Commissioning Dignity in Care Homes
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Commissioning Dignity in Care Homes Clare Henderson Asst. Director Planning, Independence & Older Adults Sue Newton Commissioning Manager Older Adults. What is commissioning?.

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Commissioning Dignity in Care Homes

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Commissioning dignity in care homes

Commissioning Dignity in Care Homes

Clare Henderson Asst. Director Planning, Independence & Older Adults

Sue Newton Commissioning Manager Older Adults


What is commissioning

What is commissioning?

“Commissioning is the process of specifying, securing and monitoring services to meet people’s needs at a strategic level. This applies to all services, whether they are provided by the local authority, NHS, other public agencies or by the private or voluntary sectors” (Audit Commission, Making Ends Meet).

Without the word “strategic” in the definition above any process which understands needs, plans and then delivers services could be seen as commissioning. For example a social worker putting together a care package could be seen as micro-commissioning.


Why dignity

Why Dignity?

Health and social care services have, in recent years, made

significant progress in reducing waiting lists and improving access

to services. This has sometimes been at the expense of the quality

of care experience.

So the Government launched the Dignity in Care Campaign in

November 2006 with the aim of re-dressing that balance and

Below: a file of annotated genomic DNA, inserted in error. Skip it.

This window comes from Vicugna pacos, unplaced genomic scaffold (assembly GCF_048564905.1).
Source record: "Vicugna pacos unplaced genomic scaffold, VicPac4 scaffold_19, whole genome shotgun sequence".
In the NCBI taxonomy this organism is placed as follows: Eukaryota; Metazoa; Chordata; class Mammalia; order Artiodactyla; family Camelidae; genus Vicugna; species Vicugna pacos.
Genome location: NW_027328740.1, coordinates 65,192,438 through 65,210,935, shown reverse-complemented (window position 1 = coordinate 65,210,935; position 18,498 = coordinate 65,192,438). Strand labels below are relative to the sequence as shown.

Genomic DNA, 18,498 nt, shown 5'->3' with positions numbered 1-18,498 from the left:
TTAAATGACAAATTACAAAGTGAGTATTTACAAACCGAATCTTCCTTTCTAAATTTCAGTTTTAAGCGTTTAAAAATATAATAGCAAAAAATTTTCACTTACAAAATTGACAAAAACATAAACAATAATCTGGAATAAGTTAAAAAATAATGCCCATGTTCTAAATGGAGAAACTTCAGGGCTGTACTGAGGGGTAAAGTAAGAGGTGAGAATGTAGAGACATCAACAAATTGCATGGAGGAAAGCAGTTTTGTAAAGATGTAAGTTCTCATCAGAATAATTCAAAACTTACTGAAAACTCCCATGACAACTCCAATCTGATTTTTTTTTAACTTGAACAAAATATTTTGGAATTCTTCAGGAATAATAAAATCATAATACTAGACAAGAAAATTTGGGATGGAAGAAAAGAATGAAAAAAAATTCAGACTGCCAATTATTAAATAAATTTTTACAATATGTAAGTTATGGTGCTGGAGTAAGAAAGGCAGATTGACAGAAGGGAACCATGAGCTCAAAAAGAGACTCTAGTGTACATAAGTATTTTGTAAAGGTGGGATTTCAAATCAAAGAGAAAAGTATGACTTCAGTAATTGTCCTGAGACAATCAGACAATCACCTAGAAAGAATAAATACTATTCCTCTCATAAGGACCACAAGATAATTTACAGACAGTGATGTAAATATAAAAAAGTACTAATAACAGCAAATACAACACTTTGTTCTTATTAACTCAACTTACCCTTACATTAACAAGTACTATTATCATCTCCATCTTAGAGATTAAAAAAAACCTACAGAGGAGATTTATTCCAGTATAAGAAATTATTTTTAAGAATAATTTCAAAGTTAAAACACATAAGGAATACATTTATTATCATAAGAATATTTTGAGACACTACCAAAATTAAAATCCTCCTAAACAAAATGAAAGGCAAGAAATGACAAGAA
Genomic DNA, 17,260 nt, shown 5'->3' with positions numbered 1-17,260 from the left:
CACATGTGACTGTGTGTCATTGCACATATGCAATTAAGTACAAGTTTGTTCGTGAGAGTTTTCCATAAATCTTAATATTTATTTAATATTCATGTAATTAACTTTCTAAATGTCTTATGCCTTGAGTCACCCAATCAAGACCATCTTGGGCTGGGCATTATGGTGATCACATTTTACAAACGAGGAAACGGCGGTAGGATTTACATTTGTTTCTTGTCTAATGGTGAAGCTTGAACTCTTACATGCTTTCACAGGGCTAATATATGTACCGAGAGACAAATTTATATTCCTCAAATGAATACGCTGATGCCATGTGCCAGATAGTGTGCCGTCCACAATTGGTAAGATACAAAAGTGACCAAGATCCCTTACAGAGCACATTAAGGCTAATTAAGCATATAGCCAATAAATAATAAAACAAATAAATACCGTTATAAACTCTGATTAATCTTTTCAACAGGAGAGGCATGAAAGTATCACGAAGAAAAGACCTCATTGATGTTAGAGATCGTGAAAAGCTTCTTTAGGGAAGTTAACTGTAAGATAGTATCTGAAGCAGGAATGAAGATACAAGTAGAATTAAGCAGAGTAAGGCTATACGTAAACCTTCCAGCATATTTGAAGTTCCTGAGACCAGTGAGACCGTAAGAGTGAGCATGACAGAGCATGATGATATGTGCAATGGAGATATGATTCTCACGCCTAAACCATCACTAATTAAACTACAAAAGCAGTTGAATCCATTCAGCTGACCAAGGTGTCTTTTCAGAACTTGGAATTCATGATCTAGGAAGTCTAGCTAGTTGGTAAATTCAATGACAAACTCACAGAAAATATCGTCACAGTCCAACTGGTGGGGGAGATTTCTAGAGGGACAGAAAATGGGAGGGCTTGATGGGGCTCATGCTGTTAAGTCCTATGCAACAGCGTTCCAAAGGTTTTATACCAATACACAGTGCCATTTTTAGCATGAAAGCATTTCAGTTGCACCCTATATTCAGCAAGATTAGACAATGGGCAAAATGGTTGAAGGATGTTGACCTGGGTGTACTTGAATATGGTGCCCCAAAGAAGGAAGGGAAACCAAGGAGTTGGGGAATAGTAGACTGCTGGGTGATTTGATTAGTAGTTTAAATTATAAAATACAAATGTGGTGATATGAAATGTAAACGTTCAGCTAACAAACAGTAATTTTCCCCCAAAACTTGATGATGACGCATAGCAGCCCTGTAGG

putting dignity at the heart of care.


Workshop aims

Workshop aims:

  • Share our approach to providing care home services that respect the dignity of residents

  • Consider how the commissioning process can deliver dignity focused services

  • Share good practice in an informal and interactive way


What did we do in islington

What did we do in Islington?

After the campaign launch Islington’s early good intentions manifested in the following activities:

  • Both Commissioning Managers signed up as Dignity Champion

  • Presentation were made at 2 key provider forums to raise awareness and encourage each agency/home to nominate Dignity Champion(s), which many did.

  • Began to introduce dignity principles and related key performance indicators into contracts

  • Set up Quality Care Review Service - trained volunteers interview care home residents and home care users about the quality of the services received


Early learning

Early learning

Process stalled because:

  • Dignity is difficult to pin down - we talked to providers and they agreed it was important, they said there ways of working took account of people’s dignity

  • We struggled with how to represent dignity in our service specifications and contracts

  • We got caught up in how to describe dignity, set targets for it and indicators to measure it

  • We didn’t understand how to effect change in people’s behaviour because we didn’t have direct relationships with our providers